Driving Digital Transformation
Logically, you may expect that the highest-ranking person in a company is the motivating force for digital transformation. However, pockets of innovation may also form at the departmental and regional levels, when a visionary person on the team spearheads the process.
A few recurring catalysts inspire these champions of organizational change. One of the primary drivers is the desire to leverage mobile technology to create operational efficiencies.
In some instances, the associated end goal is to create a paperless office and thereby reduce the company’s carbon footprint. In other instances, it’s the need to more effectively track KPIs across divisions.
Across the board, the technology interaction preferences of today’s workers and customers are motivating companies to change the way they operate in order to remain competitive.
Digital Culture Drives Growth
Embracing the demand for mobile work environments is vital for a company that wants to appeal to digital natives. It enables stakeholders to position the company for growth in ways that impact all levels of the organization.
C-suite executives can obtain access to macro-data that guides their decisions. Access to real-time, performance data about their entire operation empowers them to make decisions that impact the company’s fiscal health.
Instead of waiting for an employee to research the data and prepare it for viewing, they can simply open up a laptop or mobile device and view the data from anywhere in the world, whenever they want to view it
At the regional or line of business level, supervisors and managers can gain insight into the safety and health of employees, regulatory compliance, and product quality data. Remarkably, many industries, such as manufacturing and distribution, are still using pen- and-paper based tasks to capture this information.
Translating the amount of human and material resources required to prepare those reports into dollars is illuminating. The annual savings from eliminating paper records, and the cost of storing them, could be reinvested into a new product line or a service. These are growth opportunities that shouldn’t be ignored.
Mobile Options Improve Productivity
On the ground floor, geographically distributed workforces can more efficiently complete the tasks for which they’re responsible. For example, regularly scheduled safety audits can be hundreds of questions long and often must be filed in duplicate.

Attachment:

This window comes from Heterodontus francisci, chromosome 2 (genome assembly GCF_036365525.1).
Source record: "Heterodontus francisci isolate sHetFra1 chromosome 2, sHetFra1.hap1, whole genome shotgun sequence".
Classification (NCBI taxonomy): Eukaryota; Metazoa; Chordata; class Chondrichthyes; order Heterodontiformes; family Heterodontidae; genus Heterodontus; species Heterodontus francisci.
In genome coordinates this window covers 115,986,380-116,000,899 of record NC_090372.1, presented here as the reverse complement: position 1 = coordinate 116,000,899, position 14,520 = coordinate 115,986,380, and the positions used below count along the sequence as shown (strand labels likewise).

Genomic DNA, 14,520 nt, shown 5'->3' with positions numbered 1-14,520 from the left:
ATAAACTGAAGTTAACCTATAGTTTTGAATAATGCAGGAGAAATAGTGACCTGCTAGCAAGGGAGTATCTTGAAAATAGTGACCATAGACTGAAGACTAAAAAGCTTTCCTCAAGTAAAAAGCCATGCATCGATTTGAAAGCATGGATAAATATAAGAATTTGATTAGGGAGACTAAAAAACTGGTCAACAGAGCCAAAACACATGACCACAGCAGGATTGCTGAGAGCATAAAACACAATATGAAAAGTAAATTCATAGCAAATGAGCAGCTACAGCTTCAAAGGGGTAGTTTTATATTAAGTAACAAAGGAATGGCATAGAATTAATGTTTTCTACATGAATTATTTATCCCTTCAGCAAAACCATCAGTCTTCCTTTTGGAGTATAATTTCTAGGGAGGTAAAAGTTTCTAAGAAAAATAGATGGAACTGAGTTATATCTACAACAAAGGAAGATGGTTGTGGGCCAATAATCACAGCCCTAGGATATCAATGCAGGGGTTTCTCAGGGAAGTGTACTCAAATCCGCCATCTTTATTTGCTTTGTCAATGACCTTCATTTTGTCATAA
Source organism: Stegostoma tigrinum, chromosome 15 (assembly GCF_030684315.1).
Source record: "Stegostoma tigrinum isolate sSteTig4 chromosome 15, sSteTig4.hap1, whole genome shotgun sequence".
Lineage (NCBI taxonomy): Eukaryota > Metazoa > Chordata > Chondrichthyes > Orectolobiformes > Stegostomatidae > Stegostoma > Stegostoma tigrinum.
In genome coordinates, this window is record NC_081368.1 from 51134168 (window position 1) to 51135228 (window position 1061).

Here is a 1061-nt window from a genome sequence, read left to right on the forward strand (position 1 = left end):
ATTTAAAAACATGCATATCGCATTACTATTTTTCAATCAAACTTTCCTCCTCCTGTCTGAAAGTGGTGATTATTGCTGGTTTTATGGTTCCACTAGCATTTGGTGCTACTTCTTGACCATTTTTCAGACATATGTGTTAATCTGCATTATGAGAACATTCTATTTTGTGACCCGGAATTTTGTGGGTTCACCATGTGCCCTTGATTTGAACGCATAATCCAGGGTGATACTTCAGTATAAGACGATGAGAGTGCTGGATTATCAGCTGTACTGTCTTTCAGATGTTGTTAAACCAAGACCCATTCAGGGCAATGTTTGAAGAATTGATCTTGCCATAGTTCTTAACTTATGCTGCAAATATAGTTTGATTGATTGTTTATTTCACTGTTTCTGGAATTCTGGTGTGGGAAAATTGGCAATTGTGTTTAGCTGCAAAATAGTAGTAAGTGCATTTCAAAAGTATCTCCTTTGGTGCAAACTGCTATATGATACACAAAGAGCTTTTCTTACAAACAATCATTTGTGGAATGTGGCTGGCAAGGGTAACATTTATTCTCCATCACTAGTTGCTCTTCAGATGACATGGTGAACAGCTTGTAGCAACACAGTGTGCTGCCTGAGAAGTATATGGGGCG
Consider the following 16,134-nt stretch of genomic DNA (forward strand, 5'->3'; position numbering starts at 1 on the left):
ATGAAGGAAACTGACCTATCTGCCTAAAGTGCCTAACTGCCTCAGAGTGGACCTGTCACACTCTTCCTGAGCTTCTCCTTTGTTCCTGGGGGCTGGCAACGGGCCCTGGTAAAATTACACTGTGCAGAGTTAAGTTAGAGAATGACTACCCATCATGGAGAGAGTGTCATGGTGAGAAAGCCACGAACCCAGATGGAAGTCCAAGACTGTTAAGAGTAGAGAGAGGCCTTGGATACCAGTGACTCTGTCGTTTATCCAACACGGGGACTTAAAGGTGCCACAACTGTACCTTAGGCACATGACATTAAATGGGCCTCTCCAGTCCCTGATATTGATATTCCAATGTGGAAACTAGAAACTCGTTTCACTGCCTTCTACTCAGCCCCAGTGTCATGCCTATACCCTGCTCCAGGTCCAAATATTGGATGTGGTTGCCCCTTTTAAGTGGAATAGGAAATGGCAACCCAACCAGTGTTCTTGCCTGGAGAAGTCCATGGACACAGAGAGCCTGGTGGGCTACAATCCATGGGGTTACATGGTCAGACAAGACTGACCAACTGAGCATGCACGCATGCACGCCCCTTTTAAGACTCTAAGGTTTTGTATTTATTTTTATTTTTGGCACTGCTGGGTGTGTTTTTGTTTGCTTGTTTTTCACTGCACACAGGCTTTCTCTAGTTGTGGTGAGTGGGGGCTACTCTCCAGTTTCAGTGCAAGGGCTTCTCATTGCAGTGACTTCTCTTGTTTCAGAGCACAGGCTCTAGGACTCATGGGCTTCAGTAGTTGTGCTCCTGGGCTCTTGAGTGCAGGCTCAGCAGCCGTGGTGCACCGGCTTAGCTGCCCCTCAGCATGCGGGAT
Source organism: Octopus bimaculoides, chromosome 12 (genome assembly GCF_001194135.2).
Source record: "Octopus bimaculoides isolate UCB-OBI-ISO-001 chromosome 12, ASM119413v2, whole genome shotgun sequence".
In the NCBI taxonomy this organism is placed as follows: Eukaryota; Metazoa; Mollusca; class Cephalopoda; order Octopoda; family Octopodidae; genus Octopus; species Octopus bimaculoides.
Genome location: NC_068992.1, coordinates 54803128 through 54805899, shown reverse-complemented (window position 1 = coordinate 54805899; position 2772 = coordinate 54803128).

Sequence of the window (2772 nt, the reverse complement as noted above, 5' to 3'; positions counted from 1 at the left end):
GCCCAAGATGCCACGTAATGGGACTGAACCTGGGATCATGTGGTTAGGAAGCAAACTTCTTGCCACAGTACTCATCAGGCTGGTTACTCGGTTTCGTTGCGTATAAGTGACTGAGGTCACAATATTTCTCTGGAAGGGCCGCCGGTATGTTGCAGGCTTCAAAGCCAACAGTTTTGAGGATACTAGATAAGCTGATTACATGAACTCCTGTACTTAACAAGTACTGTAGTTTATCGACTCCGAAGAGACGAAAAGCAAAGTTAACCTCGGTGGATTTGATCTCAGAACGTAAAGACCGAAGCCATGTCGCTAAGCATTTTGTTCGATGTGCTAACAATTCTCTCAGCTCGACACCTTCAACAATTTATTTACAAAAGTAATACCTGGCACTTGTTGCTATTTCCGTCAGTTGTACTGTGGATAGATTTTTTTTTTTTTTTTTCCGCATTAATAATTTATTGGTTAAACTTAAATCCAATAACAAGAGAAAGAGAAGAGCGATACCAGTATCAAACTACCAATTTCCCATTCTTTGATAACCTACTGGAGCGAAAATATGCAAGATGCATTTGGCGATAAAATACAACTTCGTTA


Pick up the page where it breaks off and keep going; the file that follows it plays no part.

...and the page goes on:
Digitizing that process and making it accessible on a mobile device can lead to major timesavings. A mobile application can empower an employee to tap through one digital work stream and enhance it with native mobile capabilities, such as photos.
This simple mobile feature that most of us don’t think about anymore has the power to increase the accuracy and timeliness of reports by ten fold. When a work task is completed on a mobile device it can be instantly uploaded to the cloud and made available to all stakeholders, which saves labor hours.
Another specific example is a workers compensation claim process, which requires multiple witness reports. If everyone is not in the same room at the same time, how much time does engaging all those stakeholders take?
If you can text them a link to a digital form that’s stored in the cloud, it takes less than a second for each one. If you can automate that notification process, you don’t even need to think about it. The software does the work for you.
This is the essence of the digital transformation process: The ability to leverage technology to position your company to adapt to change.
Whether you need to create transparency, improve accuracy, or simply obtain data to make faster decisions, the best way to do that is to take the first step in your digital transformation journey. The quality of your future workforce depends on it.
Pankaj Malviya is the Founder & CEO of Pulpstream, his third bootstrap venture. He has successfully lead two technology ventures in the past to successful acquisitions.